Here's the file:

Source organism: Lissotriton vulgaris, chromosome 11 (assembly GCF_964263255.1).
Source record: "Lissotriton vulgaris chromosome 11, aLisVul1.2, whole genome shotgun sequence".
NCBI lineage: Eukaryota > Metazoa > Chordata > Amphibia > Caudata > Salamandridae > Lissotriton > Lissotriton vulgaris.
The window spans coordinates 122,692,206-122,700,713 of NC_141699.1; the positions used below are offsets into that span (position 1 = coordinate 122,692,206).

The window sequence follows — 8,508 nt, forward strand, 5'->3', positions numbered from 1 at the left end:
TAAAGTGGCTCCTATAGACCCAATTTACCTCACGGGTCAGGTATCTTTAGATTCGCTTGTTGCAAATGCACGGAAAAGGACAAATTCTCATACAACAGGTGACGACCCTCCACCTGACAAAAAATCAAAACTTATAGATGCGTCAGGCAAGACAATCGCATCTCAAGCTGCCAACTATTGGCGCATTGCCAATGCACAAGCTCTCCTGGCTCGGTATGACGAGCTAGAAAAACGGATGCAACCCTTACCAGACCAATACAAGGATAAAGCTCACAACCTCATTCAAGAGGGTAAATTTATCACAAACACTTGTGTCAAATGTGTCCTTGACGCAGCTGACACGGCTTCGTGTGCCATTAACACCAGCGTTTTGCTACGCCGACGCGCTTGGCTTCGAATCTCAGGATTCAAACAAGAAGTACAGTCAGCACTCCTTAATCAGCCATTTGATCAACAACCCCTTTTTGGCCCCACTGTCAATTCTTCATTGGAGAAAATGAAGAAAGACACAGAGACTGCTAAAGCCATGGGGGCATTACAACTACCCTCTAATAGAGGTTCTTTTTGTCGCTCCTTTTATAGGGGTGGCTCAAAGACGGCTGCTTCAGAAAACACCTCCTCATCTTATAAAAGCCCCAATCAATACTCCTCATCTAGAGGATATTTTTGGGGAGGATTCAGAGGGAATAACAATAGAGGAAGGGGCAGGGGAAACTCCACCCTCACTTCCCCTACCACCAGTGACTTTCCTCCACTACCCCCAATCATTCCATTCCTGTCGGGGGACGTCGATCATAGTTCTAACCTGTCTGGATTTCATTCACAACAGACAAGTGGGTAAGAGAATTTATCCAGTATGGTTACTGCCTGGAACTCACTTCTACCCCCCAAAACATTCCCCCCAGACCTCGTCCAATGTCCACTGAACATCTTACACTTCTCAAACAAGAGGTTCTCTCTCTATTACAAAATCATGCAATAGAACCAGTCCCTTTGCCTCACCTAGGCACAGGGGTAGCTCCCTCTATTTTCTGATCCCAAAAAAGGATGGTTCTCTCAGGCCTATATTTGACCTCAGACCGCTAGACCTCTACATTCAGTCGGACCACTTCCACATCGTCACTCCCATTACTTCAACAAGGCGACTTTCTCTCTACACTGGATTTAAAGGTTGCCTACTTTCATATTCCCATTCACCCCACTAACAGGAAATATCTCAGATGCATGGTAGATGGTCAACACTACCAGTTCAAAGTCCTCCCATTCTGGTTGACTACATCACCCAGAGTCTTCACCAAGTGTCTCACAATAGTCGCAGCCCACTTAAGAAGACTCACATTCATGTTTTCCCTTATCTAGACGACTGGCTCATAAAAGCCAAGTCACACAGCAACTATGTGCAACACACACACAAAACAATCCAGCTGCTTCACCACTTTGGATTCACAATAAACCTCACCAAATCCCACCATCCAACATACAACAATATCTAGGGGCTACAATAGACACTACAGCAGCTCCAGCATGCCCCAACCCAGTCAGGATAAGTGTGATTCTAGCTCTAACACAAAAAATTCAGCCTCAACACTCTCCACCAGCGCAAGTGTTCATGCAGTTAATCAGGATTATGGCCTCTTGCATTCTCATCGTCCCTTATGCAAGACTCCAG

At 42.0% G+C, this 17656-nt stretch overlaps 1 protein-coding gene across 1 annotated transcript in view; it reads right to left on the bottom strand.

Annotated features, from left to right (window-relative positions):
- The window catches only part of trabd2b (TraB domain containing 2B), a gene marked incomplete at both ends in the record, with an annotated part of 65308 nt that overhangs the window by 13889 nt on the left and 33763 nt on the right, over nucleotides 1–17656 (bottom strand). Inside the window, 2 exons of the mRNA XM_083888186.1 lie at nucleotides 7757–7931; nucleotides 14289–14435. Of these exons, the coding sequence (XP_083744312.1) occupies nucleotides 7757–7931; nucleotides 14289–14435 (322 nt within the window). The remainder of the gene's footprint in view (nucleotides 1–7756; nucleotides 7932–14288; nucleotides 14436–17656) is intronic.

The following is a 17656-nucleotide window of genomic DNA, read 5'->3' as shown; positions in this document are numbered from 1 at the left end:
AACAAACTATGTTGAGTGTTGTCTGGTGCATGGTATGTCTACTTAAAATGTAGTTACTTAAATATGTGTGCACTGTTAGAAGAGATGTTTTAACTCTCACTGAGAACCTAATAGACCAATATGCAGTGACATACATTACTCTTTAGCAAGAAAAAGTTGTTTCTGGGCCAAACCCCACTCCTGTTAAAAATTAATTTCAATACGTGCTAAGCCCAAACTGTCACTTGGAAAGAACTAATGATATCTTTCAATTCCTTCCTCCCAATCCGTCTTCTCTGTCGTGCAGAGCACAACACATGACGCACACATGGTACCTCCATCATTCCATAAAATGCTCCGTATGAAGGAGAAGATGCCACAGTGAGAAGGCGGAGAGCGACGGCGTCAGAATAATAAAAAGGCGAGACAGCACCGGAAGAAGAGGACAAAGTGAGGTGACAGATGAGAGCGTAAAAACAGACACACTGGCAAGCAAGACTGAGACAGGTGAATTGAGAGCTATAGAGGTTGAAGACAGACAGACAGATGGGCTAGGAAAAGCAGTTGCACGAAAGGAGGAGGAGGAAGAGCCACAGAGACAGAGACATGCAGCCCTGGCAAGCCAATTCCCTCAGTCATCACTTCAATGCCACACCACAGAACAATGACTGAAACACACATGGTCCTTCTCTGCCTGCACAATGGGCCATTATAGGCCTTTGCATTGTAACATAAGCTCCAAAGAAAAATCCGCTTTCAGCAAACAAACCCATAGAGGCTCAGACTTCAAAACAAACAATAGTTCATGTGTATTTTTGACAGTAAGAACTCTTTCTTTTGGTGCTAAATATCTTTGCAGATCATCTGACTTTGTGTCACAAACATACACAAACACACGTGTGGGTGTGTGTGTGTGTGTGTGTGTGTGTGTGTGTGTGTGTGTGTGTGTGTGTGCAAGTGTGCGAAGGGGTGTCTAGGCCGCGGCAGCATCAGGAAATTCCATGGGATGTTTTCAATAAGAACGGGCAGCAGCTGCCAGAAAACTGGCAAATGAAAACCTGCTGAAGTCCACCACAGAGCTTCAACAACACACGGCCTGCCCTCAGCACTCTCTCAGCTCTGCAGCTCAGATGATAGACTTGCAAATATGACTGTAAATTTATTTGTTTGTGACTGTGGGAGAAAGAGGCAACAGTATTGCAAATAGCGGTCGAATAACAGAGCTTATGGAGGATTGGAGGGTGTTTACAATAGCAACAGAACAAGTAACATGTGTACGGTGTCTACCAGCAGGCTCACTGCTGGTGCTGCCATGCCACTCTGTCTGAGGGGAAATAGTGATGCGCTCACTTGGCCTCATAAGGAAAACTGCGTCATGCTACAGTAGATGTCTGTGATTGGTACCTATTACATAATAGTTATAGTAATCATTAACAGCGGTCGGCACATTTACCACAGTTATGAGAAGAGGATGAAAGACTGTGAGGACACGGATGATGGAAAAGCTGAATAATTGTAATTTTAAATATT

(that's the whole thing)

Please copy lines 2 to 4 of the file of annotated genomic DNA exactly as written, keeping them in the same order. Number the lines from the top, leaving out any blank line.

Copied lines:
Source record: "Lissotriton vulgaris chromosome 11, aLisVul1.2, whole genome shotgun sequence".
NCBI lineage: Eukaryota > Metazoa > Chordata > Amphibia > Caudata > Salamandridae > Lissotriton > Lissotriton vulgaris.
The window spans coordinates 122,692,206-122,700,713 of NC_141699.1; the positions used below are offsets into that span (position 1 = coordinate 122,692,206).